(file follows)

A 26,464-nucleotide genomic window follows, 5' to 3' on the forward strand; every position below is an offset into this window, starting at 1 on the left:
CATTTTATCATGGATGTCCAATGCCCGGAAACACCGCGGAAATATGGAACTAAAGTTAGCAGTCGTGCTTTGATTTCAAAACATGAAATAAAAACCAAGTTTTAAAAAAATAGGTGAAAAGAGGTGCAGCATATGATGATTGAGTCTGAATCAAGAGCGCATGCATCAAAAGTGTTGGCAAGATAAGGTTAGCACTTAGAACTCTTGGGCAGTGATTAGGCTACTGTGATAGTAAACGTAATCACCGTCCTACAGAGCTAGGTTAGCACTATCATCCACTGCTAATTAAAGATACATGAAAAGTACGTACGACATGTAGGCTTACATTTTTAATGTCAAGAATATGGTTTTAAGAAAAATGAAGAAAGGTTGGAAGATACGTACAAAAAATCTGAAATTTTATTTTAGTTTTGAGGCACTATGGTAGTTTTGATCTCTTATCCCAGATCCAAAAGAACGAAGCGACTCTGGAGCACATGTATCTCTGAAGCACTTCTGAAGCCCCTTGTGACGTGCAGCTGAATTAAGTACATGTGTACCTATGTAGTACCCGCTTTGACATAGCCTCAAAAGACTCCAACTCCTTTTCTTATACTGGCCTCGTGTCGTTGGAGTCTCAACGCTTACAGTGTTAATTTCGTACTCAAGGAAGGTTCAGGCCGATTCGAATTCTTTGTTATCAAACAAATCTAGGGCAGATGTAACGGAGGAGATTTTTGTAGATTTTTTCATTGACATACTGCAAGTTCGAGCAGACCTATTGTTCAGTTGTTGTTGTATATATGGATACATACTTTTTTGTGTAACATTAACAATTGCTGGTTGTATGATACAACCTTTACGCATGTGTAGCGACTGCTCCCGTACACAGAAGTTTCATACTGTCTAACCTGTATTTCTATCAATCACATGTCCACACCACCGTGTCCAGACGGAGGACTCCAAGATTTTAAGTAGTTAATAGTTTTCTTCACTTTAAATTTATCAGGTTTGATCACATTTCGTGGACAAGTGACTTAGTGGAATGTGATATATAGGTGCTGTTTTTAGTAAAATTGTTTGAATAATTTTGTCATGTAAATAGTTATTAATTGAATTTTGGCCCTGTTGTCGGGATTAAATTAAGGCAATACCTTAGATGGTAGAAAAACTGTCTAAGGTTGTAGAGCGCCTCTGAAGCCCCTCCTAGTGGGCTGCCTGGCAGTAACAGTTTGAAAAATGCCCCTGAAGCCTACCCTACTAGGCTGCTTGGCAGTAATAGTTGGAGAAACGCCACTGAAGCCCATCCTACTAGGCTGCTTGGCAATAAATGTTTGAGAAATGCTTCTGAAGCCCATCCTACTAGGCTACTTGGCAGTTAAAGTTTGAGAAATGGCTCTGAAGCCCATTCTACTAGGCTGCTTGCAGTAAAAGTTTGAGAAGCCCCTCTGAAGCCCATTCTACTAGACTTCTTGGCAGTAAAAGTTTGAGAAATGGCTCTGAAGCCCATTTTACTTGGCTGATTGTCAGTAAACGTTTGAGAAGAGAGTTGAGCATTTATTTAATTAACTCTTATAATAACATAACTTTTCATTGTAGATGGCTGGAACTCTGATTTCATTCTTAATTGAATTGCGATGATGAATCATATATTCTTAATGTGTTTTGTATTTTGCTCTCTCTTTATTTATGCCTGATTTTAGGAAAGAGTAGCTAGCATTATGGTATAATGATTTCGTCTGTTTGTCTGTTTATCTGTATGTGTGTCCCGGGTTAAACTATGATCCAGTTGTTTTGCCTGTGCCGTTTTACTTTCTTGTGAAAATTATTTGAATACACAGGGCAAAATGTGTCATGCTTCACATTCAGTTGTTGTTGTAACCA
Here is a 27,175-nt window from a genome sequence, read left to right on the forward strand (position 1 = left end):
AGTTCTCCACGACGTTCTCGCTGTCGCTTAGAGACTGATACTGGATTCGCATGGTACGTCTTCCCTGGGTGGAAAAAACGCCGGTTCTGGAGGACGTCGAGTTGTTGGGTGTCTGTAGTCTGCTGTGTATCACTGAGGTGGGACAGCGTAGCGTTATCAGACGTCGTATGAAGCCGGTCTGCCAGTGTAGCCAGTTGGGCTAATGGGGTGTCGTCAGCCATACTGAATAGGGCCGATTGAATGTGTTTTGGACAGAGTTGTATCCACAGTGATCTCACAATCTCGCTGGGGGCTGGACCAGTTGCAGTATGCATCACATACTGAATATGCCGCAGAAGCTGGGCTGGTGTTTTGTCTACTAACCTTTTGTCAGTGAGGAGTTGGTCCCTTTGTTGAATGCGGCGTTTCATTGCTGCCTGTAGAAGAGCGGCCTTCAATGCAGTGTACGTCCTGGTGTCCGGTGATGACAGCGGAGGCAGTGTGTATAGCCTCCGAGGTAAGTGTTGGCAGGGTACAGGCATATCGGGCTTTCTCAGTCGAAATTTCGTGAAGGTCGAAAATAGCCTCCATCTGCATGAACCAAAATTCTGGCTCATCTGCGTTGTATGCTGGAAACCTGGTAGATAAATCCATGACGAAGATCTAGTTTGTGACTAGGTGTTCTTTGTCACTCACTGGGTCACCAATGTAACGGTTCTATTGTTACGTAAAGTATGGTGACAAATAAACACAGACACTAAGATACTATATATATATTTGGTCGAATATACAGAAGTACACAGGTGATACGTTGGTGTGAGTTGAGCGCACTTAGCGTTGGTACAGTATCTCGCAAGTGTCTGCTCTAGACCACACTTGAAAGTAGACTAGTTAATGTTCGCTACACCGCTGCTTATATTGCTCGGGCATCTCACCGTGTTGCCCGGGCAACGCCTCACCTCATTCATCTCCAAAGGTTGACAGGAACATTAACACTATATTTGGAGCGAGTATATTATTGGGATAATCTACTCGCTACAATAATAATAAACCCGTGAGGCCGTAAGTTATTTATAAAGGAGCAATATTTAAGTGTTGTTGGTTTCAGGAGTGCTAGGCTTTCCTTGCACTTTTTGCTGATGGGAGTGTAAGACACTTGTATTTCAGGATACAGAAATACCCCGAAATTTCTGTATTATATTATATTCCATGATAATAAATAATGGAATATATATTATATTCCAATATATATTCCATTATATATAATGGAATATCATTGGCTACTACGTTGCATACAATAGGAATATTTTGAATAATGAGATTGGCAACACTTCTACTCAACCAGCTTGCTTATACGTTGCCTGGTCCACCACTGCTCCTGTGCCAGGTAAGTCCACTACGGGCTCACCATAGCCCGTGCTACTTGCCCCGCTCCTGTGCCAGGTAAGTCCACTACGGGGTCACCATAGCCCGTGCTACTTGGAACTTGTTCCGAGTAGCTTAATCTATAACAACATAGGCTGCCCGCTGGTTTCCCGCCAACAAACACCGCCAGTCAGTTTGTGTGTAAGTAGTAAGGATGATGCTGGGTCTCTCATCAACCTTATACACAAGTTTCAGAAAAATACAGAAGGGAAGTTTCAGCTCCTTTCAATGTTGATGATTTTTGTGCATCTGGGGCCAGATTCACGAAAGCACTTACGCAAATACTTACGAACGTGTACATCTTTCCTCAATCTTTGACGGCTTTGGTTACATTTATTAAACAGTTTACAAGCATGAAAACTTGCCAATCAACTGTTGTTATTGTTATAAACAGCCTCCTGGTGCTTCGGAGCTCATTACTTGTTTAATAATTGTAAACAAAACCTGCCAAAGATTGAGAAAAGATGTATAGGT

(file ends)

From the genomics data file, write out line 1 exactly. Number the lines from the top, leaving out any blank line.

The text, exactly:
A 26,464-nucleotide genomic window follows, 5' to 3' on the forward strand; every position below is an offset into this window, starting at 1 on the left: